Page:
Truman's place in history; Harry S. Truman and the Modern American Presidency, by Robert H. Ferrell. Boston: Little, Brown & Co. 220 pp. $13.50.

Many people think of Harry Truman as ''a very small man who rose to the presidency by luck, by happenstance.'' By contrast, Robert Ferrell contends Truman will win a place in history as ''one of the best American presidents'' - decisive, modest, and an effective manager.

Ferrell, a History professor at Indiana University, traces Truman's political career from his first elected post as a Missouri county commissioner through his retirement from the nation's highest office.The atom bomb . . . the Truman Doctrine . . . the Marshall Plan . . . NATO . . . the Korean war . . . all emerged during his tenure as president.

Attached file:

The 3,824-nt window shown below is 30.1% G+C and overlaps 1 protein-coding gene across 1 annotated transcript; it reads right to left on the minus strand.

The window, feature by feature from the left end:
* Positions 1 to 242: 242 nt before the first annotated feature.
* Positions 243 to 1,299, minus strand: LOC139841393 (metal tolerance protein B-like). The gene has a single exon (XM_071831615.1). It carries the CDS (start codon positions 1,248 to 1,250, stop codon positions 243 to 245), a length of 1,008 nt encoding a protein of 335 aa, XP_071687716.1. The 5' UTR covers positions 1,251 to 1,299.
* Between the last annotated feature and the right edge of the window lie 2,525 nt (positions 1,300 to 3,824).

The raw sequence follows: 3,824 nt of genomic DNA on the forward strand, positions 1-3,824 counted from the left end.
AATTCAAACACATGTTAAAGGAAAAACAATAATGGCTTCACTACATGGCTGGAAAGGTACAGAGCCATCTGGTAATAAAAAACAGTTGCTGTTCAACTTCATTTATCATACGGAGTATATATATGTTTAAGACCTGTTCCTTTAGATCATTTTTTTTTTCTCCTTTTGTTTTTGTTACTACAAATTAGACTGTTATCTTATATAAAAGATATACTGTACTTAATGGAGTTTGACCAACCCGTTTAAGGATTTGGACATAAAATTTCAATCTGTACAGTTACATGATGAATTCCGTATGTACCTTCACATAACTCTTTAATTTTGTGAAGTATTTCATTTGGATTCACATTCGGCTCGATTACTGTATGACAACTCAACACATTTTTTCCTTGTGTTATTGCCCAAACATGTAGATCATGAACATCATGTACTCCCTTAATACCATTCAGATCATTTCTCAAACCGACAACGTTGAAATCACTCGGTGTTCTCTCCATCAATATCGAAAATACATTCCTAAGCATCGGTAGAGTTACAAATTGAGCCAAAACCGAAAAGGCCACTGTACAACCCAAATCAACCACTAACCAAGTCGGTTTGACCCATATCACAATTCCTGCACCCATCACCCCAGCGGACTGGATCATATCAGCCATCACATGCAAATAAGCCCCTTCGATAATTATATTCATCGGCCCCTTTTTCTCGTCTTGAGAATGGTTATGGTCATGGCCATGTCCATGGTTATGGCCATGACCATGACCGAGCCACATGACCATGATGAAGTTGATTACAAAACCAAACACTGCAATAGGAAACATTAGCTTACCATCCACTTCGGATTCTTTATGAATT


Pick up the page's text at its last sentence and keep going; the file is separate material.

In this concise, selective biography, Ferrell is clearly admiring but not uncritical. For example, he states flatly that the decision to bomb Hiroshima and Nagasaki was made ''with insufficient forethought.'' Yet the author's judgments are always well supported, including this one: ''[N]o political figure of the twentieth century . . . proved as willing as Truman to stand up for what he believed.''

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